FOR THE SERVE, NOURISH, RESTED, BEAUTIFY your H«r I M you should -.uc, -iy ■ MACASSAR OIL 9 which closely resembles the NATURAL OIL. in the HAIR, which Nature provides §§ IS for its preservation; without it the Hair becomes Dry, Thin, and Withered, and Bald- || || ness follows. Ar0 other article contains this ffecejiciry Pfoxirishment. jf 1 LADIES should alwavs use it for thci' CHILDREN'S HAIR, because it lays the. & j* foundation of a LUXURIANT GROWTH. Also sold in a Golden Colour for » |1 < air or Grey Hair Sizes^ 3/6, 7/ 10/6, of Stores, Hairdressers. Chemists, and L Rowland's, 67 Hatton Garden. London. Jk
AMERICAN LABOUR PLOT. TO BLOW UP NON-UNIONISTS DYNAMITARD'S CONFESSION. I ("Times" Second Edition Telegram per Press Association]. New York, Sunday.—Charles Moran, the member of the Bridgemen's and House Smiths' Union, who was arrested several weeks ago with two other ironworkers, and charged with attempting to destroy with dynamite a building m course of construc- tion in the city, has mad? a complete con- fession. According to the Assistant District At- torney, Moran declared tha.t the officials of the New York and New Jersey branches of the Union provided him with money for the destruction of various building,, on which non-Union labour was employed. Another of the men in custody has con- fessed that he attempted to carry out the orders of the Union officials to damage the cables holding derricks at a large building in Stone-streit. He was to receive one hun- dred dollars if the job proved successful.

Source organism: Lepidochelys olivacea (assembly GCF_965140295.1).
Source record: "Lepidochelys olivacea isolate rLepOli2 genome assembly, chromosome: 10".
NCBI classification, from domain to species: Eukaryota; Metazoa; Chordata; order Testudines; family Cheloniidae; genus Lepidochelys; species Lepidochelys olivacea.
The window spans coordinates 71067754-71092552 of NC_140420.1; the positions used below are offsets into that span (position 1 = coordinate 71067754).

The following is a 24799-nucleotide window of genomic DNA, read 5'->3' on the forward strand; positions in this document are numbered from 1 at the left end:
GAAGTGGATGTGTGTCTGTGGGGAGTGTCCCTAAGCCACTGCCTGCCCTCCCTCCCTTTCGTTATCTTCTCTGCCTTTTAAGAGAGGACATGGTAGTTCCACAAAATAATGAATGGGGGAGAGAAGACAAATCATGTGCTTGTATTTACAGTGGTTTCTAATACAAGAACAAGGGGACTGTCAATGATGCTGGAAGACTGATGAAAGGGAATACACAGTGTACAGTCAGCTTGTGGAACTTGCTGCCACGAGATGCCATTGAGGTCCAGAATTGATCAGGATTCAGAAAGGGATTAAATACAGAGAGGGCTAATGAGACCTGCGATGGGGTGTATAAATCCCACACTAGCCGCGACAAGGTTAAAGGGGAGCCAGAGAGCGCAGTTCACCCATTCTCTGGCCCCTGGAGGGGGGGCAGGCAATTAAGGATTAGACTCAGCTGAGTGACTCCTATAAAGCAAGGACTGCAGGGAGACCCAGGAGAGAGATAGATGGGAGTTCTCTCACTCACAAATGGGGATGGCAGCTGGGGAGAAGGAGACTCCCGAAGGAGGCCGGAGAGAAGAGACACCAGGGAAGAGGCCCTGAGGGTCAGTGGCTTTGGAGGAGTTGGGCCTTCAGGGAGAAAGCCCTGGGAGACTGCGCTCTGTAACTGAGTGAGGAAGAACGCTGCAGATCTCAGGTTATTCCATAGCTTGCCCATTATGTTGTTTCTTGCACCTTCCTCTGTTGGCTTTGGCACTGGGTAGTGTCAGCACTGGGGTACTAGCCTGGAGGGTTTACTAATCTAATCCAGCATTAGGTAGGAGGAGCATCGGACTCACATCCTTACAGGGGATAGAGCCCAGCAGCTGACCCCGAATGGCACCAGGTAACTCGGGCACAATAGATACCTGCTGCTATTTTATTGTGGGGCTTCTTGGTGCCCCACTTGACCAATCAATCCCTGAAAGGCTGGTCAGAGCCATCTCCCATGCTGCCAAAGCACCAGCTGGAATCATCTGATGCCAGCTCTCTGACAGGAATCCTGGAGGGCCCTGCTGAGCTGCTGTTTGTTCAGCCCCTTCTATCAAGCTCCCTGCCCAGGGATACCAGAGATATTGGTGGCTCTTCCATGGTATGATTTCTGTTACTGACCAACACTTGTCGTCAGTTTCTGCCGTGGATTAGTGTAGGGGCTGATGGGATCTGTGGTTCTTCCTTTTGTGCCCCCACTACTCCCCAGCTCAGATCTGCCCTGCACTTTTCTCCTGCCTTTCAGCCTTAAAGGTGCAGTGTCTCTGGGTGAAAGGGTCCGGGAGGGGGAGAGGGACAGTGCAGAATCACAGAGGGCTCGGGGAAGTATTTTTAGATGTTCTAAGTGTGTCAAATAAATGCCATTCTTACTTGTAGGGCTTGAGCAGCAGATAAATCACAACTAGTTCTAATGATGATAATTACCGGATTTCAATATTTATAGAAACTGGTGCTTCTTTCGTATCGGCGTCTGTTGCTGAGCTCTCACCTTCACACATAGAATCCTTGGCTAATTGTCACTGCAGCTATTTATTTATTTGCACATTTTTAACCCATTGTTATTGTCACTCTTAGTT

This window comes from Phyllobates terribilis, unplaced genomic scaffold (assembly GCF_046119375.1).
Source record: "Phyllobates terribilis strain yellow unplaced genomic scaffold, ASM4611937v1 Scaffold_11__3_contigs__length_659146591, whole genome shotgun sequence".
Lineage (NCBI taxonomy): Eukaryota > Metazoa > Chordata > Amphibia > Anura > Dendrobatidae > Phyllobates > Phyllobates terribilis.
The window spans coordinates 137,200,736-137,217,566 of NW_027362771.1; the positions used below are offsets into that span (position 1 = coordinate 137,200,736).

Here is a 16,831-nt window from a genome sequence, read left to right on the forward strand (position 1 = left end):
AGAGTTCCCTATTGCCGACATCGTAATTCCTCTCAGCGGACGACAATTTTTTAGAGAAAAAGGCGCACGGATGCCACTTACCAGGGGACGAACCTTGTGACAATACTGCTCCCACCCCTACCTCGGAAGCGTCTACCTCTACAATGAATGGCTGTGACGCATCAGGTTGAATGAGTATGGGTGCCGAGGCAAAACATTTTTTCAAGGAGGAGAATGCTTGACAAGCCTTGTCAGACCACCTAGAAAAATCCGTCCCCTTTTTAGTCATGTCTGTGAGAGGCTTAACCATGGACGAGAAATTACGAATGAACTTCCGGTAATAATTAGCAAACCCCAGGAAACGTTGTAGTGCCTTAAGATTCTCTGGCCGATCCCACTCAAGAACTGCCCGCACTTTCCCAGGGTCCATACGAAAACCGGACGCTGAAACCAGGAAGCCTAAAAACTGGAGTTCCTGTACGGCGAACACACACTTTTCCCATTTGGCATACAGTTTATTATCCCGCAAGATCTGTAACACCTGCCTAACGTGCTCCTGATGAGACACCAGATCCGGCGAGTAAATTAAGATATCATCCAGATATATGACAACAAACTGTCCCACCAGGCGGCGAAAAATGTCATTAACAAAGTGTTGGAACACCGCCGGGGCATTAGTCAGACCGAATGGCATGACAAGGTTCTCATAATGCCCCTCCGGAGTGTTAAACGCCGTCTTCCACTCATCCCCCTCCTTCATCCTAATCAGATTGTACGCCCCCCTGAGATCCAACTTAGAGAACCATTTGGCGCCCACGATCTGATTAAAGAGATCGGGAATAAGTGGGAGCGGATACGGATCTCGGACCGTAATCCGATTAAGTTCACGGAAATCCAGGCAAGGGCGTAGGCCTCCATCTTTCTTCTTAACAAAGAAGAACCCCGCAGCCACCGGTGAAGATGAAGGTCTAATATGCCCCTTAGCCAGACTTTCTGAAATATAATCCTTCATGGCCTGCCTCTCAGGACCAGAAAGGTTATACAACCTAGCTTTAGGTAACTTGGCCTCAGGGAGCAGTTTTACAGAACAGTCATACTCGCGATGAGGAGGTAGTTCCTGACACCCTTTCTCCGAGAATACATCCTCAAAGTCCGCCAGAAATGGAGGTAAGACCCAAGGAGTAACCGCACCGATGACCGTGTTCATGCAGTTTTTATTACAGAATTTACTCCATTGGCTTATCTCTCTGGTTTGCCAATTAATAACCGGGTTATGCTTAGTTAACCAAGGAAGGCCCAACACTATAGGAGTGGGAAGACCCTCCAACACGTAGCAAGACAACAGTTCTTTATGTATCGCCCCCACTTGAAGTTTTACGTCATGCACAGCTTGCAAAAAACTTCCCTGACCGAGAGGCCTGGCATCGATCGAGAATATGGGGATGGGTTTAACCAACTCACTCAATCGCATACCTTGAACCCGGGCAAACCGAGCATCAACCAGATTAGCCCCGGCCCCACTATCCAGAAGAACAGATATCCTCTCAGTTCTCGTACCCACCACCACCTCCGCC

WHEN THE WERN FARM FOLK WENT TO CHAPEL. SINGULAR YSTRADGYNLAIS CHARGE OF BREAKING AND ENTERING. MR. VINES LEEDER AND SERGEANT •ARRilTT. At Ystradgynlais on Monday Benjamin Evans, collier, Ynis, was charged with breaking into the residence of Thomas Jones, Wern Farm, Ystradgynlais, with in tent to commit a felony. Mr. Molyneaux Thomas prosecuted, and Mr. Leeder, Swan- sea, defended. Mrs. Jones, Wern Farm, was first wit- ness. Mr. Leeder interposed that complainant didn't want to prosecute, and that t-hit wit- ness was giving evidence against her will. Sergeant Jarrett knew it was a case got up by the police. Sergt. Jarrett: No, I don't know, sir; you are misleading the &nèh! 11 Mr. Benthall I don't think Mr. Leeder should make a statement of that kind. I Mr. Leeder: I think I shall be able to prove it. Witness wanted to give her evidence in Welsh, and Sergt. Jarrett was about to act as interpreter. Mr. Leeder: Ob, no; I can't agree to the sergeant acting as interpreter. Sergt. Jarrett [grieved) 1 thought you had a better opinion of me than that. Mr. Leeder (cheerily) I don't doubt your ability as an interpreter. Mr." Williams, school attendance officer, volunteered to interpret. Complainant said she left the house at half-pa-st live on Sunday, February 25th, to go to chapel, leaving her daughter, who shortly followed. At a quarter to nine she returned, and looked for the Key above the door, but found it in a different place. Tn the latch was a note. Inside an ornament was broken, and on Monday she saw that the drawer, usually kept locked, had been forced. She was in the habit of keeping money in the book-case drawer, but had taken it to chapel. Piisont.r had been at their house many times. On the following Wednesday prisoner came there. She asked him, "What is the reason, Ben Evans, you have come up this morning?"' "Mr. Jarrett has been with me ycst.erday," replied pris- oner. "Do you doubt me. A itness re- plied somebody had been in the house. Wit- ness identified a screwdriver (produced), whi-h was kept in the kitchen. Mr Leeder Ben Evans works with your son at the same colliery.' WLtness Yes. Partners, aren't they?-For all I know. Have you always found defendant a re- spectable man?—Yes. You don't think yourself that he would be likdv to touch any money of yours?—1 can't say. Witness admitted nothing had oeen taken out oi the drawer.. Mary Ann Jones, daughter, gave ewactice. John Jones, son of complainant, repairer at Yiiiscedwyn Colliery, met defendant that evening, who said he had left a paper on the latch to tell him to come to work at midnight. He saw defendant also on Mon- d;\v. and informed him someone had broken into the house. "Weli, well there's a pity replied defendant. "You don't believe it was me?" Witness replied, "No." La- ter in the week, while at work, he said to defendant, "I guess it was you in the house. Defendant replied, "I can't help vour guessing it was me; I must be prose- cuted. Bv MT. Leed-ir They were great friends. Asked if he really thought defendant was in the house, witness replied, "I only guess." >ir. Leeder: Do you think if defendant had gone up there to take your money, that I he wouM .have been such a fool as to put a note on your door? Witness I wouldn't trust him. Sergt. Jarrett said on February 28ih he arrested deienda.nt, who replied, "I am free I did not break into the farm at all. Replying to Mr. Leeder, witness said the police saw prosecutor before he had time to give information. Did he instruct you to employ a solicitor? —No; he said there ought to be one. Did be go to a solicitor?—I don't know. You swear you don't know?—Certainly, I don't know, sir. Have you any document signed by Thos. Jones thai he wishes this case to proceed?— No. I put it to you, you've gone on with this c.ase because this man once gave evidence against the police?—No, sir; I don't bear any feeling of thai kind- The Clerk objected to this cross-examina- tion but Mr. Leeder retorted, "I'm en- titled to make it, and I shall do it." Mr. Thomas protested that unless Mr. Leeder was prepared to prove it he had no right to make such a suggestion. Clerk said that when informed of any offence it was absolutely the duty of the police to inquire into it. They must do their duty. Mr. Leeder All I say is, the police act very peculiarly up this Valley. Continuing his cross-examination, Mr. Leeder questioned the sergeant as to why he had not brought the damaged chest and I drawers down. The Clerk: I've been a magistrates' clerk for over twenty years, and I have never seen or heard of a chest of drawers produced in court before. (Laughter.) Mr. Leeder urged that the police, in their desire to show oR their detective ability, had gone beyond what was fair. The charge, he held, was one of the slenderest and silliest that had ever been brought for- ward The magistrates, came to the decision that the evidence was not sufficient to send to a jury, and dismissed the case.